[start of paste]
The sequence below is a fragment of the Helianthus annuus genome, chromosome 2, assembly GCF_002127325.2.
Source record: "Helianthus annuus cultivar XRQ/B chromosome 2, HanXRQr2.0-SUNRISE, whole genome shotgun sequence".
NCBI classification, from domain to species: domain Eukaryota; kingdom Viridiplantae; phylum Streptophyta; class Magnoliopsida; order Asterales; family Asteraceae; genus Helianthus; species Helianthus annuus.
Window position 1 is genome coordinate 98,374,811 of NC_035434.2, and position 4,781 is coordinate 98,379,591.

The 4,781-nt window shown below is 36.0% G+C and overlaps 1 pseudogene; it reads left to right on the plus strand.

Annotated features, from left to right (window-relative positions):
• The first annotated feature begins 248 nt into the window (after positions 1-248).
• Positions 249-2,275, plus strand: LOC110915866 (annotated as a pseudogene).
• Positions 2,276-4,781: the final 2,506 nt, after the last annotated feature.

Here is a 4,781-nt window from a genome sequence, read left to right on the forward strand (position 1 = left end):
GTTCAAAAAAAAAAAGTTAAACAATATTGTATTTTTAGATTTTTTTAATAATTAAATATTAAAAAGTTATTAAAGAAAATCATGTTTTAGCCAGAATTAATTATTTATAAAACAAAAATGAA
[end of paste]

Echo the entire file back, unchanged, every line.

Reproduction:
The sequence below is a fragment of the Helianthus annuus genome, chromosome 2, assembly GCF_002127325.2.
Source record: "Helianthus annuus cultivar XRQ/B chromosome 2, HanXRQr2.0-SUNRISE, whole genome shotgun sequence".
NCBI classification, from domain to species: domain Eukaryota; kingdom Viridiplantae; phylum Streptophyta; class Magnoliopsida; order Asterales; family Asteraceae; genus Helianthus; species Helianthus annuus.
Window position 1 is genome coordinate 98,374,811 of NC_035434.2, and position 4,781 is coordinate 98,379,591.

The 4,781-nt window shown below is 36.0% G+C and overlaps 1 pseudogene; it reads left to right on the plus strand.

Annotated features, from left to right (window-relative positions):
• The first annotated feature begins 248 nt into the window (after positions 1-248).
• Positions 249-2,275, plus strand: LOC110915866 (annotated as a pseudogene).
• Positions 2,276-4,781: the final 2,506 nt, after the last annotated feature.

Here is a 4,781-nt window from a genome sequence, read left to right on the forward strand (position 1 = left end):
GTTCAAAAAAAAAAAGTTAAACAATATTGTATTTTTAGATTTTTTTAATAATTAAATATTAAAAAGTTATTAAAGAAAATCATGTTTTAGCCAGAATTAATTATTTATAAAACAAAAATGAA